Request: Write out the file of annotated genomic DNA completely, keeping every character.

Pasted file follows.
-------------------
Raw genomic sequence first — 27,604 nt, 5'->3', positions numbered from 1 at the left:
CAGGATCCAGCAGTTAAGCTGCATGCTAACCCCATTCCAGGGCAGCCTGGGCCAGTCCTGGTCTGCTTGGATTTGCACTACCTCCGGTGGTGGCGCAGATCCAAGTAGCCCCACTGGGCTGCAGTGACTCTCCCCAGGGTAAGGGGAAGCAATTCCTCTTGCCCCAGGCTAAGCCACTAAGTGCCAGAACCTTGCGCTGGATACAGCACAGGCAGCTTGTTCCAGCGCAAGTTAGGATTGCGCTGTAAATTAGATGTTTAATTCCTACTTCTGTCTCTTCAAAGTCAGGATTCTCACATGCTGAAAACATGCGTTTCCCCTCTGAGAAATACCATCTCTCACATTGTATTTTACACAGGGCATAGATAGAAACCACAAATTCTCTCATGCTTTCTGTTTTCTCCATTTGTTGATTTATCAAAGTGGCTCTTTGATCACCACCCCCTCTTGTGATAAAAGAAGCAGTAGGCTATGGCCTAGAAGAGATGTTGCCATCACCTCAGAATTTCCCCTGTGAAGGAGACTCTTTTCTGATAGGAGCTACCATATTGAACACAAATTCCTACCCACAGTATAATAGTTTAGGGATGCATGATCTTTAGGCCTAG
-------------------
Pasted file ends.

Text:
Raw genomic sequence first — 27,604 nt, 5'->3', positions numbered from 1 at the left:
CAGGATCCAGCAGTTAAGCTGCATGCTAACCCCATTCCAGGGCAGCCTGGGCCAGTCCTGGTCTGCTTGGATTTGCACTACCTCCGGTGGTGGCGCAGATCCAAGTAGCCCCACTGGGCTGCAGTGACTCTCCCCAGGGTAAGGGGAAGCAATTCCTCTTGCCCCAGGCTAAGCCACTAAGTGCCAGAACCTTGCGCTGGATACAGCACAGGCAGCTTGTTCCAGCGCAAGTTAGGATTGCGCTGTAAATTAGATGTTTAATTCCTACTTCTGTCTCTTCAAAGTCAGGATTCTCACATGCTGAAAACATGCGTTTCCCCTCTGAGAAATACCATCTCTCACATTGTATTTTACACAGGGCATAGATAGAAACCACAAATTCTCTCATGCTTTCTGTTTTCTCCATTTGTTGATTTATCAAAGTGGCTCTTTGATCACCACCCCCTCTTGTGATAAAAGAAGCAGTAGGCTATGGCCTAGAAGAGATGTTGCCATCACCTCAGAATTTCCCCTGTGAAGGAGACTCTTTTCTGATAGGAGCTACCATATTGAACACAAATTCCTACCCACAGTATAATAGTTTAGGGATGCATGATCTTTAGGCCTAG